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BMJ Open Respiratory Research is now entering its second year as an open access journal. Our aim when the journal was launched was to facilitate the rapid publication of high-quality research from all areas of respiratory medicine including respiratory science and critical care.1 As an open access periodical, we have the opportunity to limit publication bias by publishing studies that other journals may not favour due to a perceived lack of importance or impact. Our aspiration has been to focus on well-conducted studies that acknowledge and discuss potential limitations when they exist. Unfortunately, too many small-scale, preliminary, negative, repeat or observational studies, which could usefully contribute to the research landscape, fail to reach publication. Quality would be maintained by combining rigorous peer review with open access. We are delighted with the breadth and excellence of the published manuscripts that comprise the first volume of BMJ Open Respiratory Research and hope that this continues. One objective for the journal was that we would have a first decision for the majority of manuscripts within 30 days. Our average of 35 days to first decision approaches this; however, this figure is favourably distorted by the minority of manuscripts rejected without review. The reality with any new journal is that it is often challenging to obtain peer review within narrow timelines when this represents an additional burden on individuals’ existing academic or clinical commitments. To this end, we appreciate the efforts of all those individuals who have reviewed manuscripts http://bmjopenrespres.bmj.com/site/about/reviewers.xhtml and encourage others to consider accepting an invite from BMJ Open Respiratory Research to peer review should a manuscript arrive in your inbox!
BMJ Open Respiratory Research is a joint venture between the British Thoracic Society and BMJ publishing, and, as with many open access journals, our main audience is the authors who make the effort to submit their work. We hope that those authors who have published to date are satisfied with the publishing process and how the journal is taking shape. We are delighted that the contents are now listed on PubMed, and we hope this will increase the attractiveness for potential authors as well as increase visibility of the journal's content. Although much is rightly made of the advantages of open access publishing in terms of unrestricted ease of access to the medical and scientific community, an additional positive consequence is the widespread accessibility of medical research to patients. Indeed, the journal's most downloaded article to date is a qualitative study of caregivers’ experiences of idiopathic pulmonary fibrosis,2 an insightful article that has been promoted in part by patient foundations, and which we hope has proven helpful to patients and their families. This article also illustrates the breadth of research we aim to publish, with examples ranging from basic science investigation of acute lung injury3 and sepsis metabolomics4 to large-scale epidemiology, for example, a study of airflow obstruction in more than 500 000 Chinese individuals.5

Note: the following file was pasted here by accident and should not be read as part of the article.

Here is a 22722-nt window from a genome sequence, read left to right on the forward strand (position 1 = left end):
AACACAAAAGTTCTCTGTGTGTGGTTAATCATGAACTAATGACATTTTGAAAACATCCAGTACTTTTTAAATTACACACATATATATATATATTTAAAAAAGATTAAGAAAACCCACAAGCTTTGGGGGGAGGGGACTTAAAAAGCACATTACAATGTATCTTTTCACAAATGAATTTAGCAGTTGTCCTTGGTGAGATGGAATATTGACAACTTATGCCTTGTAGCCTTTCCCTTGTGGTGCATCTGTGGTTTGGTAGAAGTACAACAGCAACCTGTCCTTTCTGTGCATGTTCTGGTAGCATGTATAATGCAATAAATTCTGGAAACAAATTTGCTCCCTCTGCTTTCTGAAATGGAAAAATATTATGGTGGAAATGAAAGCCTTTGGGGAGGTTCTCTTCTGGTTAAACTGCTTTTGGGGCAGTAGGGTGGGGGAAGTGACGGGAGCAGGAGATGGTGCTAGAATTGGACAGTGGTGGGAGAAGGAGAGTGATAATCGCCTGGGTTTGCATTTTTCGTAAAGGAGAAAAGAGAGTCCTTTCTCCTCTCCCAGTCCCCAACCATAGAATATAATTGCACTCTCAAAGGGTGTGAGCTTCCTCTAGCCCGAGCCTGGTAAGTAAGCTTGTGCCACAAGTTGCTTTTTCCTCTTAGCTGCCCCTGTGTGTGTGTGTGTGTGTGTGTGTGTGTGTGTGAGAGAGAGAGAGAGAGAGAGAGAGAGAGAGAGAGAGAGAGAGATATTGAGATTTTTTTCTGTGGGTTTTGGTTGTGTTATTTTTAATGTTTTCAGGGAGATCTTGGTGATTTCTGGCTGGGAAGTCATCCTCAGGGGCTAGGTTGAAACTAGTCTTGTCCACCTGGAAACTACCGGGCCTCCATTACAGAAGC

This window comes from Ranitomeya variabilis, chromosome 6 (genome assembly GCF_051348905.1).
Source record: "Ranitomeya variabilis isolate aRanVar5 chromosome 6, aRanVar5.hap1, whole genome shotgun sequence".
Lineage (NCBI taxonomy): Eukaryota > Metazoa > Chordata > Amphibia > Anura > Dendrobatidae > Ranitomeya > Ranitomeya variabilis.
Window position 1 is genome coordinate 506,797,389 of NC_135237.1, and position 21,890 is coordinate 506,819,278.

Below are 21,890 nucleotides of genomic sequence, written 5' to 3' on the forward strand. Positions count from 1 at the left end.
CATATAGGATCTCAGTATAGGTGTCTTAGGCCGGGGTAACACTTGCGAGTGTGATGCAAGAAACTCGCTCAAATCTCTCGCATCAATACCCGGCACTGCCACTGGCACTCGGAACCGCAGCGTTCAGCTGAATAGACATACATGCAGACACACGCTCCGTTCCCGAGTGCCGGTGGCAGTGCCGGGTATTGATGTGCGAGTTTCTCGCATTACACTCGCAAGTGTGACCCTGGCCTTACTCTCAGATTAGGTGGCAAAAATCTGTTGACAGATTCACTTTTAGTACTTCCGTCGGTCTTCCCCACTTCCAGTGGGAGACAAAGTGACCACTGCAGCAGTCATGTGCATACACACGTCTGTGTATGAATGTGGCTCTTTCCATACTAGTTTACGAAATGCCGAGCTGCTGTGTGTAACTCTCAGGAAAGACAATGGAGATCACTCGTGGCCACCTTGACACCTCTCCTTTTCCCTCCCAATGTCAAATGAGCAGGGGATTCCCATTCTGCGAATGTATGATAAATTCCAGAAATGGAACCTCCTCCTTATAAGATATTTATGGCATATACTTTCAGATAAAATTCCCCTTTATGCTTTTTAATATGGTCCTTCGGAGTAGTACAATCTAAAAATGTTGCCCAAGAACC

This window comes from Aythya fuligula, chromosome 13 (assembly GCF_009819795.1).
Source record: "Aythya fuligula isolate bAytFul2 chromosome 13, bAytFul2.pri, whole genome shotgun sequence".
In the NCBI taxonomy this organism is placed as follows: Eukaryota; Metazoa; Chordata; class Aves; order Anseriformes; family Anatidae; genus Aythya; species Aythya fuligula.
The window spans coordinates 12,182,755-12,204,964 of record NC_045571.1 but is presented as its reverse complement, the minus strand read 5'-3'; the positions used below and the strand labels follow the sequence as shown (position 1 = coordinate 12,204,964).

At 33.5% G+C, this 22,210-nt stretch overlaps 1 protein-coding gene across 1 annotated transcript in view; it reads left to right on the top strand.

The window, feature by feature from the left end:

Over the next year, we hope to see an improvement in time to first decisions and publication. Our next major event will be the presence of an impact factor. Although this will be a significant step in the journal's progress, as editors we wish to adhere to the same principles of publishing that we set out to maintain at the beginning,1 rather than slavishly pursuing an increase in the impact factor. We believe that impact should primarily be a measure of individual research articles rather than a measure of a journal.
Competing interests None.
Provenance and peer review Commissioned; internally peer reviewed.